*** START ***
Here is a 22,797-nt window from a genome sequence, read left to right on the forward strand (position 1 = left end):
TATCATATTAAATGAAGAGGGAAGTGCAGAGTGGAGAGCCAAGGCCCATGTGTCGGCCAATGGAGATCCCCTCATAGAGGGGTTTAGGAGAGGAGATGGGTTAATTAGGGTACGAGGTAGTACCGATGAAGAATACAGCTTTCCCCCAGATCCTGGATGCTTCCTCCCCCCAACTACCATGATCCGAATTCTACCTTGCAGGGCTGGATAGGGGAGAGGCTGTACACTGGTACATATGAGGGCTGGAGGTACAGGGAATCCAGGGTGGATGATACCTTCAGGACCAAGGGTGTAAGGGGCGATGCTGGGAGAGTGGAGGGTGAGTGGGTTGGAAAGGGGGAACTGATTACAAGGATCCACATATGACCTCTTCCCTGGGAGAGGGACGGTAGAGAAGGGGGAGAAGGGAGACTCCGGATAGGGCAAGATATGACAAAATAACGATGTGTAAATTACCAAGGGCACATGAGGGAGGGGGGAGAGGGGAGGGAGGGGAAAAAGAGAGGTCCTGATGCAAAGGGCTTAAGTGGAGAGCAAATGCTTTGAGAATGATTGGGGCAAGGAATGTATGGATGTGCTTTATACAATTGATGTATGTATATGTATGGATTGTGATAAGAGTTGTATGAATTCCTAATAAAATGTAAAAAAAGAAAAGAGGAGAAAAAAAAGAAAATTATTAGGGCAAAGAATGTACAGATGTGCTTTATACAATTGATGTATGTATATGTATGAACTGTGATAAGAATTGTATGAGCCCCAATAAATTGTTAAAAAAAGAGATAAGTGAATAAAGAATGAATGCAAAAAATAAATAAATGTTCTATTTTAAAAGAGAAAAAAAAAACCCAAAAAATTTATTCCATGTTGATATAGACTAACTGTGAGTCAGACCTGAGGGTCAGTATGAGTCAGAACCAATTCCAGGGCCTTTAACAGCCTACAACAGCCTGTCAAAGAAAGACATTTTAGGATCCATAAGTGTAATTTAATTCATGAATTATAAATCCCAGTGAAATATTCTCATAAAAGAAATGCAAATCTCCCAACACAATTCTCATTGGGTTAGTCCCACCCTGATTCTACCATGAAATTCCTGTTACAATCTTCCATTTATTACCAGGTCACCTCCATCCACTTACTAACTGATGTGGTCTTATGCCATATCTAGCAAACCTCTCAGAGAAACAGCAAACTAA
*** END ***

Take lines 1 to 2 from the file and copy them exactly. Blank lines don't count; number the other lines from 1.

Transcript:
Here is a 22,797-nt window from a genome sequence, read left to right on the forward strand (position 1 = left end):
TATCATATTAAATGAAGAGGGAAGTGCAGAGTGGAGAGCCAAGGCCCATGTGTCGGCCAATGGAGATCCCCTCATAGAGGGGTTTAGGAGAGGAGATGGGTTAATTAGGGTACGAGGTAGTACCGATGAAGAATACAGCTTTCCCCCAGATCCTGGATGCTTCCTCCCCCCAACTACCATGATCCGAATTCTACCTTGCAGGGCTGGATAGGGGAGAGGCTGTACACTGGTACATATGAGGGCTGGAGGTACAGGGAATCCAGGGTGGATGATACCTTCAGGACCAAGGGTGTAAGGGGCGATGCTGGGAGAGTGGAGGGTGAGTGGGTTGGAAAGGGGGAACTGATTACAAGGATCCACATATGACCTCTTCCCTGGGAGAGGGACGGTAGAGAAGGGGGAGAAGGGAGACTCCGGATAGGGCAAGATATGACAAAATAACGATGTGTAAATTACCAAGGGCACATGAGGGAGGGGGGAGAGGGGAGGGAGGGGAAAAAGAGAGGTCCTGATGCAAAGGGCTTAAGTGGAGAGCAAATGCTTTGAGAATGATTGGGGCAAGGAATGTATGGATGTGCTTTATACAATTGATGTATGTATATGTATGGATTGTGATAAGAGTTGTATGAATTCCTAATAAAATGTAAAAAAAGAAAAGAGGAGAAAAAAAAGAAAATTATTAGGGCAAAGAATGTACAGATGTGCTTTATACAATTGATGTATGTATATGTATGAACTGTGATAAGAATTGTATGAGCCCCAATAAATTGTTAAAAAAAGAGATAAGTGAATAAAGAATGAATGCAAAAAATAAATAAATGTTCTATTTTAAAAGAGAAAAAAAAAACCCAAAAAATTTATTCCATGTTGATATAGACTAACTGTGAGTCAGACCTGAGGGTCAGTATGAGTCAGAACCAATTCCAGGGCCTTTAACAGCCTACAACAGCCTGTCAAAGAAAGACATTTTAGGATCCATAAGTGTAATTTAATTCATGAATTATAAATCCCAGTGAAATATTCTCATAAAAGAAATGCAAATCTCCCAACACAATTCTCATTGGGTTAGTCCCACCCTGATTCTACCATGAAATTCCTGTTACAATCTTCCATTTATTACCAGGTCACCTCCATCCACTTACTAACTGATGTGGTCTTATGCCATATCTAGCAAACCTCTCAGAGAAACAGCAAACTAA